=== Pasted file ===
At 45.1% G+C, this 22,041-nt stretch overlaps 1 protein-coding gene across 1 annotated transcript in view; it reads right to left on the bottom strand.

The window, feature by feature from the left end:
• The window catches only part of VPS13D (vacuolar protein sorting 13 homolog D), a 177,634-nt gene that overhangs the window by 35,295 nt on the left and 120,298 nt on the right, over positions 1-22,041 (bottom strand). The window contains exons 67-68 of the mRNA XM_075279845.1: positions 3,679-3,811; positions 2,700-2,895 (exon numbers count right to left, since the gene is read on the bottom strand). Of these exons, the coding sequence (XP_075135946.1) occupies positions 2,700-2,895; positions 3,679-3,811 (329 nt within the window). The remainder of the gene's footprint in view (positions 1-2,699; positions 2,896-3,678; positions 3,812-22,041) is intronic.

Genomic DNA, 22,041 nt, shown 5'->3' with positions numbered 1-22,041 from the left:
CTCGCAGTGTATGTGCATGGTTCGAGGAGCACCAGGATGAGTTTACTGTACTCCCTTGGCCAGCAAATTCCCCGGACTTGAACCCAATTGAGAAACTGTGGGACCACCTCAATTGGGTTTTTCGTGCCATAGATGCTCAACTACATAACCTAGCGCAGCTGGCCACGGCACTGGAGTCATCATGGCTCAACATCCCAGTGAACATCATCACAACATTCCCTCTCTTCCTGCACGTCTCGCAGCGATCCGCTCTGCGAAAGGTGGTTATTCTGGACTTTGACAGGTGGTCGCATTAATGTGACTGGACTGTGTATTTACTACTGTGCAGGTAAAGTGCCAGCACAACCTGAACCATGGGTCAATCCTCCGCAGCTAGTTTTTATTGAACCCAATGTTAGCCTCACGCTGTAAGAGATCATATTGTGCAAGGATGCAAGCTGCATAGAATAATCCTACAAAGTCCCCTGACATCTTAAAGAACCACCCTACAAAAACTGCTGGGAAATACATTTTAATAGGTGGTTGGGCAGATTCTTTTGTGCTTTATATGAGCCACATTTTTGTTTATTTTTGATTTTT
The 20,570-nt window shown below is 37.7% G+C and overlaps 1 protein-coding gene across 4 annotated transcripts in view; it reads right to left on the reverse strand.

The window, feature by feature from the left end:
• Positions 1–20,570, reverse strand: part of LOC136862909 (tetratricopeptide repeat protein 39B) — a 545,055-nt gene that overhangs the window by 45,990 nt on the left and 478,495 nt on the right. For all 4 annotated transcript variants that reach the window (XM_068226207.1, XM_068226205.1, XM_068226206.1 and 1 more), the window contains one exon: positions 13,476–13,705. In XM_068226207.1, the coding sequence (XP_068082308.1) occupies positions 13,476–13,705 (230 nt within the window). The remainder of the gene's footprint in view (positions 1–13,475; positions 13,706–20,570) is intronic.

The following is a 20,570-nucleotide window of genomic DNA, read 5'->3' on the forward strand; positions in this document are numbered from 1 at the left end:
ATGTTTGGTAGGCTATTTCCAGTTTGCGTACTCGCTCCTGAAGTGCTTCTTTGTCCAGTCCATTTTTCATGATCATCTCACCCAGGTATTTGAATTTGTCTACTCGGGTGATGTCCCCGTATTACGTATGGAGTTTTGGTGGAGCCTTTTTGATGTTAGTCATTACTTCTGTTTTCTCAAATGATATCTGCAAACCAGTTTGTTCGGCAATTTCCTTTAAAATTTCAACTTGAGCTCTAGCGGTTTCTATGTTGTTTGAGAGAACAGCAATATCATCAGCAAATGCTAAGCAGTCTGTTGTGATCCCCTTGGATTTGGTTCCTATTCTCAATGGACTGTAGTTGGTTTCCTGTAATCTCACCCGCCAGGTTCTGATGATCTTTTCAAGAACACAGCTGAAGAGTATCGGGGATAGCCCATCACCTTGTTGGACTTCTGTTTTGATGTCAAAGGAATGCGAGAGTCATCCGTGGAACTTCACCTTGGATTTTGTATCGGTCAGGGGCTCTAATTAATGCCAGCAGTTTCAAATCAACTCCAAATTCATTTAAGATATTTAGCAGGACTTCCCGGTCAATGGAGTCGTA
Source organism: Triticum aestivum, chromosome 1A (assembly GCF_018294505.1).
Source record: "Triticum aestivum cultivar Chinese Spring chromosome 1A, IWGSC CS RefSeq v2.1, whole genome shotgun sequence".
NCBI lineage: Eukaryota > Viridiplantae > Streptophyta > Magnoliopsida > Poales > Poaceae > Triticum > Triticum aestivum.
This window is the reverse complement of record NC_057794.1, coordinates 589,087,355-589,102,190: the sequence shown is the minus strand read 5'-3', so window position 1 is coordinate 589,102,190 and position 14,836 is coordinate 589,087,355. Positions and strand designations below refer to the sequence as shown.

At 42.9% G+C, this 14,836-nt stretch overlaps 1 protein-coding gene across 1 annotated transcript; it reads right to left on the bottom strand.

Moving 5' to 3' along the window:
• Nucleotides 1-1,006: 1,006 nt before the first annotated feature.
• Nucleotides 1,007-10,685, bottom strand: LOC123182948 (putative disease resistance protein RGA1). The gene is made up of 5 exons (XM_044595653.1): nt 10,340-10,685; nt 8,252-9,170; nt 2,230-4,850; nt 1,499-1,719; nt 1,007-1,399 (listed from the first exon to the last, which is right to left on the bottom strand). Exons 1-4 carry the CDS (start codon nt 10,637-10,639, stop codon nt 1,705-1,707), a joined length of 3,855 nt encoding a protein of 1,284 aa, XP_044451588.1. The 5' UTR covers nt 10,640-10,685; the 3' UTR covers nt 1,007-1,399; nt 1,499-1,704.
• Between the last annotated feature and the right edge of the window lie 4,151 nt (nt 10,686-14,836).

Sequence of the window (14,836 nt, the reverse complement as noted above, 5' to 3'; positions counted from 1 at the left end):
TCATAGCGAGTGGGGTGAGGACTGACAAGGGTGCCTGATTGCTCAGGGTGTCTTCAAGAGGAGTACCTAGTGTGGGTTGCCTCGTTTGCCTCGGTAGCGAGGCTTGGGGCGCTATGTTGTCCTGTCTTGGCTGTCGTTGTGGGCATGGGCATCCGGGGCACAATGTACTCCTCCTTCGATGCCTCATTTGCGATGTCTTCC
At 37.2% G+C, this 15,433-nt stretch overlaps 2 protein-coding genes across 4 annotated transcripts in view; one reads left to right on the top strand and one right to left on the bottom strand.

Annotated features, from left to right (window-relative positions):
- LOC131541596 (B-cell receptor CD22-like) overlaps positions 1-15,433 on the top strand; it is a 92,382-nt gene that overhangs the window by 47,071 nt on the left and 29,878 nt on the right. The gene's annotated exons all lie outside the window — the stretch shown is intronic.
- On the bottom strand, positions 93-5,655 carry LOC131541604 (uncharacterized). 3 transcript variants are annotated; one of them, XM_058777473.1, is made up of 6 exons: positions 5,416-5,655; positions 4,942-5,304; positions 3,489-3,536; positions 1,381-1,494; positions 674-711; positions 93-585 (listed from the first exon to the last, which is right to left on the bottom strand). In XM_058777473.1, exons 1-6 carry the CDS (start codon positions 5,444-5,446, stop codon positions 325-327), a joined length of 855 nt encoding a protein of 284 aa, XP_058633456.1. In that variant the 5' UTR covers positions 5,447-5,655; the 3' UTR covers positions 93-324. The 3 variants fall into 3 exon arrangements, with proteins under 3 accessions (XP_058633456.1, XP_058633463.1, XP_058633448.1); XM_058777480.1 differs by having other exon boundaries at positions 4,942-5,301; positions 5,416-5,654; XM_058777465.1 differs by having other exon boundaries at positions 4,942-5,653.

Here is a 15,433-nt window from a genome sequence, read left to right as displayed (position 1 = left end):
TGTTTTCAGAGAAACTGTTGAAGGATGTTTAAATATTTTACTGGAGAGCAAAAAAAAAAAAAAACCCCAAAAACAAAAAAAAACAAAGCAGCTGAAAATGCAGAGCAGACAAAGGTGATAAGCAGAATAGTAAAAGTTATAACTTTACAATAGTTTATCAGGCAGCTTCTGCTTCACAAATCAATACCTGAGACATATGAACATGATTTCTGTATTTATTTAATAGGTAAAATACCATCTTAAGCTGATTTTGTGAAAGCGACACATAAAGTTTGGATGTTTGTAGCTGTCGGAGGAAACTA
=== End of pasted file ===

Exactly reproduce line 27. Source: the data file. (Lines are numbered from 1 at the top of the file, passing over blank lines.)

TGTTTTCAGAGAAACTGTTGAAGGATGTTTAAATATTTTACTGGAGAGCAAAAAAAAAAAAAAACCCCAAAAACAAAAAAAAACAAAGCAGCTGAAAATGCAGAGCAGACAAAGGTGATAAGCAGAATAGTAAAAGTTATAACTTTACAATAGTTTATCAGGCAGCTTCTGCTTCACAAATCAATACCTGAGACATATGAACATGATTTCTGTATTTATTTAATAGGTAAAATACCATCTTAAGCTGATTTTGTGAAAGCGACACATAAAGTTTGGATGTTTGTAGCTGTCGGAGGAAACTA